Two versions of Manny Pacquiao showed up in the ring in Las Vegas on Sunday.
As a boxer, PacquIao turned in a scintillating performance, proving that at age 40, he could still beat a solid welterweight 11 years his junior.
As a politician, the Philippine senator was a gracious host, providing massive, in-your-face, pre-election media exposure for friends and relatives running in the May midterm elections.
Unlike his sophisticated ring savvy, the politicking was rather crude: a party-list group’s logo all over the ring, a senatorial wannabe carrying his championship belt and raising a triumphant Pacquiao on his shoulders.
It wasn’t all unexpected, given Pacquiao’s tendency to mix politics with boxing.
But on this cold January evening in Las Vegas, boxing fans will remember the man for what he has accomplished in the ring.
Pacquiao raised a significant question going into his fight with Broner, his 70th as a professional: how much did he still have left in a career that began 23 years ago?
Pacquiao, boxing’s only 8-division titlist, provided the answer in a masterful win over Broner.
One judge had it 117-111, while two both scored it 116-112 for the Filipino.
Broner, 29, was no pushover.
He’s a former champion in 4 different weight classes, showing significant promise early in his career, and often drawing comparisons with Floyd Mayweather Jr., who was at ringside.
While Pacquiao had trouble penetrating Mayweather’s Philly Shell defense in their underwhelming megabout in 2015, he had no issues against The Problem.
Pacquiao (61-7-2, 39 KOs) was landing his right hook — the vaunted “Manila Ice” developed during his trilogy with the great Erik Morales — all night against the tentative Broner (33-4-1, 24 KOs).
The Filipino pressed the action and dictated the pace early, thanks to a dazzling footwork that enabled him to control the distance and be in better punching position often.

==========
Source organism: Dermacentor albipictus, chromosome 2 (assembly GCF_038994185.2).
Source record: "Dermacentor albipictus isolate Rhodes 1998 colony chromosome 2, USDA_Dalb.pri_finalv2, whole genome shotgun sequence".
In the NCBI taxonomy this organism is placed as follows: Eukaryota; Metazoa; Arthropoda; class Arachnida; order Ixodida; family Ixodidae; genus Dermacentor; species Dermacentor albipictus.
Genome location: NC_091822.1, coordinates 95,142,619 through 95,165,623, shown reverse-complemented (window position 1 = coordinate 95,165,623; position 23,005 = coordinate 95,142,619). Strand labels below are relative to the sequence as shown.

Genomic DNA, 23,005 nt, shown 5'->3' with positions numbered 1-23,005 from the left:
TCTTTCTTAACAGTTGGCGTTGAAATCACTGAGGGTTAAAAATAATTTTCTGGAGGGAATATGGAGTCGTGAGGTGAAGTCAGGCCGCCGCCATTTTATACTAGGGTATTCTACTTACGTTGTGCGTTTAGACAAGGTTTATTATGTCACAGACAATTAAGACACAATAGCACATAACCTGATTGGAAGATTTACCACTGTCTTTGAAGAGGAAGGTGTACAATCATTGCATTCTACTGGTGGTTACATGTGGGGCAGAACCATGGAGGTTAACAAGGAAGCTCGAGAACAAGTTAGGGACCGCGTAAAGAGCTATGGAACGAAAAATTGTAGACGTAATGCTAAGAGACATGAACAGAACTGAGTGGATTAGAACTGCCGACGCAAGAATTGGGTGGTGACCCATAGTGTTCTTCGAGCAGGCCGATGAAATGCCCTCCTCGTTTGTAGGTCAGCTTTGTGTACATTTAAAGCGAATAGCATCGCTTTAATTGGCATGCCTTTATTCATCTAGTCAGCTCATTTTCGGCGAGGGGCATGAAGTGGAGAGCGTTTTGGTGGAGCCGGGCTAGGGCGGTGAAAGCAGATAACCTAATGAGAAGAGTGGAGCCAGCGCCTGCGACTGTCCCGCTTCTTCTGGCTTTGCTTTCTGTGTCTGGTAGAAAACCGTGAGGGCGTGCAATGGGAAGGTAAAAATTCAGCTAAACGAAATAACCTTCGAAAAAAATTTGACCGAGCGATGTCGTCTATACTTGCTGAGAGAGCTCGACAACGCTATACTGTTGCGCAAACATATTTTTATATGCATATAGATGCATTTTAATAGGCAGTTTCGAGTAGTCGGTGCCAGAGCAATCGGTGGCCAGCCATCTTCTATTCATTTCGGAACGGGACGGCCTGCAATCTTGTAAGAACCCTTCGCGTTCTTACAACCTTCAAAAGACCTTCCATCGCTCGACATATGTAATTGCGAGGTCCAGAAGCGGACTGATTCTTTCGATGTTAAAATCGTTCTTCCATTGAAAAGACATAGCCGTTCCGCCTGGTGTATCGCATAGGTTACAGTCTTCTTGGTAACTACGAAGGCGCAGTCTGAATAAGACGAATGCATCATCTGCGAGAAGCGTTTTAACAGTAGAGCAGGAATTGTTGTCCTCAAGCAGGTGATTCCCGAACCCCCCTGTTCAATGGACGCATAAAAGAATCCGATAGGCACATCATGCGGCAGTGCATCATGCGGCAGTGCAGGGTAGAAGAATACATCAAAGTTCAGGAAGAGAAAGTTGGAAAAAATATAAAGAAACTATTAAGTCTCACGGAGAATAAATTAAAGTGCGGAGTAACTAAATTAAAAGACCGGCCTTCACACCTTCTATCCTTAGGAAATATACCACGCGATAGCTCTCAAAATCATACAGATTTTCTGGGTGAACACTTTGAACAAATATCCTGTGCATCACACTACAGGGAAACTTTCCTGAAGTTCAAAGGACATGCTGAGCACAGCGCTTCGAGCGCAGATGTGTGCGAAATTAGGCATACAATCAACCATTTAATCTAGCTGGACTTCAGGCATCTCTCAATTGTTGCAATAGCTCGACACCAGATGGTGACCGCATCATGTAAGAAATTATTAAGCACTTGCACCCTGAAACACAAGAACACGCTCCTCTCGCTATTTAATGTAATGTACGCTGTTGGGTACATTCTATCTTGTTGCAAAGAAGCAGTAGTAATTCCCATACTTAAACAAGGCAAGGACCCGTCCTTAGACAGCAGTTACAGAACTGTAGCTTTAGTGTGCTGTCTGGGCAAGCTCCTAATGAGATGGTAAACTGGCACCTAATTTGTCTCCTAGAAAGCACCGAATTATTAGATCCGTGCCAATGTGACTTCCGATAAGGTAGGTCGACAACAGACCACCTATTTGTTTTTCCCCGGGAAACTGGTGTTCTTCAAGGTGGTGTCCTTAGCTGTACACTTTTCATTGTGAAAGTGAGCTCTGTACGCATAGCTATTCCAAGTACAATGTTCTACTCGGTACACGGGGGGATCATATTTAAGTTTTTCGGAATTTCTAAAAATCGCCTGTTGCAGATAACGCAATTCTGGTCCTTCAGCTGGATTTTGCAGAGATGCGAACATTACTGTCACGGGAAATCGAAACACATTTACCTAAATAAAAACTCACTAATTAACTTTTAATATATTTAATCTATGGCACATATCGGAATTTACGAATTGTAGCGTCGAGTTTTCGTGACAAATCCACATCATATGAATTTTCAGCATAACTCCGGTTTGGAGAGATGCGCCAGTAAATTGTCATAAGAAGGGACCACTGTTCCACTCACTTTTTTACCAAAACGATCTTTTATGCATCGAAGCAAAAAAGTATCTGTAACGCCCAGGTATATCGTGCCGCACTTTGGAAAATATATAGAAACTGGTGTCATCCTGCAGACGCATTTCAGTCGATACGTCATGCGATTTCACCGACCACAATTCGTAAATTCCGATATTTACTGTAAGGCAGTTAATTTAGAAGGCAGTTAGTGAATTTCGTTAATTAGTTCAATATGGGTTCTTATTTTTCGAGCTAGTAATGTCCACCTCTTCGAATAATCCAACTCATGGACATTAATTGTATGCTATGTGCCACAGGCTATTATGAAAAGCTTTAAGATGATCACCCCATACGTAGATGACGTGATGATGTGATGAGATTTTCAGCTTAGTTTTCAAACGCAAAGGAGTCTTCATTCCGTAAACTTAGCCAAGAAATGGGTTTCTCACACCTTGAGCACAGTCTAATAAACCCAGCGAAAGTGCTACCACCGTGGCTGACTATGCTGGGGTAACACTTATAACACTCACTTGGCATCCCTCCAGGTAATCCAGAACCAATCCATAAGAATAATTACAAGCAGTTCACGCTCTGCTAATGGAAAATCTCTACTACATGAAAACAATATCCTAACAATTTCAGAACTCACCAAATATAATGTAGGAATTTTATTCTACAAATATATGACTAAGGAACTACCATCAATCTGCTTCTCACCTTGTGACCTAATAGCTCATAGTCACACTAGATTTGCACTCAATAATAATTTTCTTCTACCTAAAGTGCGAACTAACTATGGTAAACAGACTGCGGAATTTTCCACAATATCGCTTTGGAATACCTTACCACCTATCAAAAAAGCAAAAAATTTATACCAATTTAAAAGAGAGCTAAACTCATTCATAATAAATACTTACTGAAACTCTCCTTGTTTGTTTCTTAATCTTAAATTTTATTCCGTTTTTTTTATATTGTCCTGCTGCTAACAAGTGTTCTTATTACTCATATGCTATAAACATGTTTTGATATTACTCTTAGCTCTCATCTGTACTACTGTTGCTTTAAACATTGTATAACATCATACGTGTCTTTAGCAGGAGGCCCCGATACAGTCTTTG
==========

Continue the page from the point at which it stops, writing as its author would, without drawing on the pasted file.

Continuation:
To be sure, there were reckless moments typical of a Pacquiao fight, “openings” that his opponent clearly failed to capitalize on.
Broner, a natural counter-puncher, was never expected to outwork the volume-punching Pacquiao. His best chance was to catch Pacquiao rushing in and perhaps put him to sleep. But many have tried and only Juan Manuel Marquez succeeded.
While Broner occasionally landed counter left hooks and straight right hands, the defending champ pretty much figured him out early. He ducked low or darted out of range whenever Broner went for the counter.
Pacquiao, a southpaw, consistently beat his orthodox opponent for position, planting his right foot outside Broner’s left, following one of boxing’s most basic principles. This meant that Pacquiao put Broner in a rather awkward position and was usually in a more effective punching range.
It also didn’t help that Broner hardly let his hands go. Of course, good timing can neutralize speed and volume punching. But you had to punch at least.
Broner threw only 295 punches against Pacquiao’s 568 in 36 minutes of action. Pacquiao outlanded Broner, 112-50.
Credit that to Pacquiao’s defense predicated on footwork and upper body movement, and Broner’s tentativeness. Which, of course, had to do with Pacquiao’s unpredictability — and power.
As Mike Tyson once said: Everybody has a plan until he gets punched in the face.
Broner got a steady serving of right hooks and left straight from this Pacman of old, who was was punching from different angles, a difficult proposition even for the most disciplined defender.
The American probably realized this when he was caught by a straight left hand toward the end of the 9th round.
During the post-fight interview, focus turned to a possible next opponent for Pacquiao.
He was asked about the likehood of a rematch with Mayweather, a fight that has virtually zero demand among boxing fans.
If Pacquiao is looking for a challenge and further cementing his boxing legacy, the perfect match would be against WBO welterweight titlist Terence Crawford, or lightweight champion Vasyl Lomachenko (probably at a 138 catchweight).
Pacquiao will most likely lose to either man in what would be the perfect passing-of-the-torch fight.
But Pacquiao has transcended boxing.
Outside the ring is the bigger political arena where the young politician is looking to build his own legacy — and dynasty.